You have seen her fly over tiled rooftops, ride on horseback in China’s western desert and swathed in silk as a Japanese geisha. Zhang Ziyi, China’s best-known actress internationally, is hoping her new role as a victim dying of AIDS will win back domestic fans.
Last week, Zhang appeared in Beijing to promote her new film A Tale of Magic. The film is a melancholy love story about a couple – played by Zhang and Hong Kong actor Aaron Kwok – battling with AIDS.
According to the Shanghai Daily, Zhang hardly spoke and rarely smiled at the film’s press conference, her first public appearance since a torrent of bad press over her botched donations to victims of the 2008 Sichuan earthquake (see WiC49).
Rumours surfaced online in January, accusing the Crouching Tiger Hidden Dragon star of only delivering a portion of the Rmb1 million ($146,000) she had promised for relief work. Zhang later blamed the discrepancy on a “communication glitch” that led to her donating only $123,000, and asserted that she donated the rest once the shortfall came to light.
Meanwhile, also starring in the film are veteran actors Jiang Wenli and Pu Cunxin, both of whom have been ambassadors for AIDS awareness campaigns.
The film’s director Gu Changwei, a cinematographer who has shot films for Chen Kaige and Robert Altman, says he hopes that the new film will help raise awareness of the disease. He is also planning to shoot a documentary on AIDS, which he plans to complete at the same time as the movie, scheduled for release in December.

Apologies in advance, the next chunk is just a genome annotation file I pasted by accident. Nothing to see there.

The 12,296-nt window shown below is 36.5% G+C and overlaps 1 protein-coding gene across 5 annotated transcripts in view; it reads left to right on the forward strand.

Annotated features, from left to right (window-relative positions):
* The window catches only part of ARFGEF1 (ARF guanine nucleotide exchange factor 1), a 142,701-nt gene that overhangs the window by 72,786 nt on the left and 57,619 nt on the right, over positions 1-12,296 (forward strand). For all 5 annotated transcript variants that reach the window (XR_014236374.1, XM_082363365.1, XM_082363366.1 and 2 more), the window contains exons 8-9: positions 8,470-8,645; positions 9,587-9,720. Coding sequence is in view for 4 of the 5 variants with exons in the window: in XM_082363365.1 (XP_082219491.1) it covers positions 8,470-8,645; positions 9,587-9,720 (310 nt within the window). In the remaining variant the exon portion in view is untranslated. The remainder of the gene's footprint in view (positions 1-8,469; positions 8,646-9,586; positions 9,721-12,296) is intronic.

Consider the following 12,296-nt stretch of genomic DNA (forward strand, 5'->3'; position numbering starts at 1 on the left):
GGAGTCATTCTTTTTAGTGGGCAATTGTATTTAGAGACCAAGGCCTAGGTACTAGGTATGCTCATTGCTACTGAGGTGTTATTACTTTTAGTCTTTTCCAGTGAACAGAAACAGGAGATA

The fact that a film about AIDS is being made at all is an important victory in its own right. Only a decade ago, it was nowhere on Beijing’s radar. China did not put real resources into fighting the disease until 2003.
As a result, the stigma that AIDS carries in China remains strong. “The biggest obstacle is that there is not enough education or publicity about AIDS. Society does not know enough about the disease, and people think you can get it just from touch, talking, shaking hands or eating together,” says Huang Jeifu, Deputy Chinese Health Minister. “This is a huge problem.”
In a 2008 survey conducted by the China AIDS Media Partnership, of the more than 6,000 people surveyed, nearly 48% said they wouldn’t knowingly eat with an HIV positive person. 30% said HIV positive children should not be allowed to study at the same schools as other children, and 40% said they would not willingly share workspace with a colleague they knew was HIV positive.
Experts say the social stigmas may also be playing a part in the rise in new cases. 2008 marked the first time the virus became the leading killer among all infectious diseases in China. There were estimated to be around 740,000 HIV-positive cases in China in 2008, according to UNAIDS, of which about 100,000 have full-blown AIDS.
The government has taken steps to improve these attitudes – including implementing an anti-discrimination law in March 2006. More recently, Beijing lifted the ban against HIV-positive tourists visiting the country (see WiC59).
Perhaps Zhang’s latest film will help clear away some of the ignorance surrounding the disease. And who knows, it could very well help resuscitate her career. After all, Tom Hanks went on to win an Oscar for his moving portrayal of a lawyer dying of AIDS in the hit film Philadelphia.
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